In the case of trade finance we have seen a number of positive developments from the regulators already. Certainly, final interpretations will still need refinement – the Basel III leverage ratio and how to classify deposits with central banks etc. are an example. We also need to get down to a more granular level, so that we can avoid increased pressure being placed on those assets that actually support global trade flows.
Specifically regarding Basel III, concerns remain on both the trade and the cash side – on the trade side around the credit conversion factor, and on the cash side, how the leverage ratios will work. The impact Basel III will have on the cost of trade finance products is still unknown, and this is why we are continuing to work with both clients and regulators – to try and mitigate that cost to the extent that it is tangible, because we want to ensure a secure and stable environment.
In addition, the definition of deposits will have an impact on leverage ratio. Is it operational? Is it non-operational? What kind of liquidity reserves do we need to hold? These are all areas we are still looking to fine-tune, to improve the overall risk framework and isolate high risk areas while leaving low-risk areas moderately untouched.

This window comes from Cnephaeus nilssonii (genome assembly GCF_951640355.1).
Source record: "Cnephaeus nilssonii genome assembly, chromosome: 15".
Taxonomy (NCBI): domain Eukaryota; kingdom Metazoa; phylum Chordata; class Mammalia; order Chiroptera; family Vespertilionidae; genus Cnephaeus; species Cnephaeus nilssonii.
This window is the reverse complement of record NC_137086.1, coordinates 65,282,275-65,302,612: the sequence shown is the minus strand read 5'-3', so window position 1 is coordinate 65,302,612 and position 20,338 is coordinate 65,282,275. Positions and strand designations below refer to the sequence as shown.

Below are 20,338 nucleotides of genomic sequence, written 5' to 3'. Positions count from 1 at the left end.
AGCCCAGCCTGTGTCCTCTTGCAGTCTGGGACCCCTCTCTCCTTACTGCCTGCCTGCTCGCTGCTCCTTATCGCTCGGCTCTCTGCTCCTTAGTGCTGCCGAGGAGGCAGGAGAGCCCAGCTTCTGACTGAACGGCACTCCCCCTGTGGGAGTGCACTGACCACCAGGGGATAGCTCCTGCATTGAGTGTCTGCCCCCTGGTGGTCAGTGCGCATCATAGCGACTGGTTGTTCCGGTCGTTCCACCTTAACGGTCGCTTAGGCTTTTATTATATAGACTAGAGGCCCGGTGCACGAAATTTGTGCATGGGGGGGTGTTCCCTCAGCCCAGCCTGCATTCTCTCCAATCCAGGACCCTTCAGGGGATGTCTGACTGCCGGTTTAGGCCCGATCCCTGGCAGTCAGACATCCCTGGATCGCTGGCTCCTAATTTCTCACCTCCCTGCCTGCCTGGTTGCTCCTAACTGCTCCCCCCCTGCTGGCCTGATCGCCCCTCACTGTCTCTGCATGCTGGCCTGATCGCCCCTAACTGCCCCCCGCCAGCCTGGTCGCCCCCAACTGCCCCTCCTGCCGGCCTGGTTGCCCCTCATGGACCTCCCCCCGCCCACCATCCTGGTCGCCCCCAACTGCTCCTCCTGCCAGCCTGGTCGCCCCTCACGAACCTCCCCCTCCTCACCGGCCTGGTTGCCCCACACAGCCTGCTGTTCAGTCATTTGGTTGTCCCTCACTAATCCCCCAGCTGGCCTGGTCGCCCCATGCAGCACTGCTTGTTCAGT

Overall, there is room for further improvement to minimise the potential impact on the real economy.
TFX: With global supply chains ever-more complex, are the supply chain finance solutions available, and the provision of those, sufficient to meet the demands of corporate treasurers? What additional tools are you employing to assess corporate risk?
As further trade corridors and trade flows develop, how can you as a bank help all the parties involved in the flow of goods? How do you see involvement of MFIs (multilateral financial institutions) in this space and are you able and willing to partner with them in such schemes?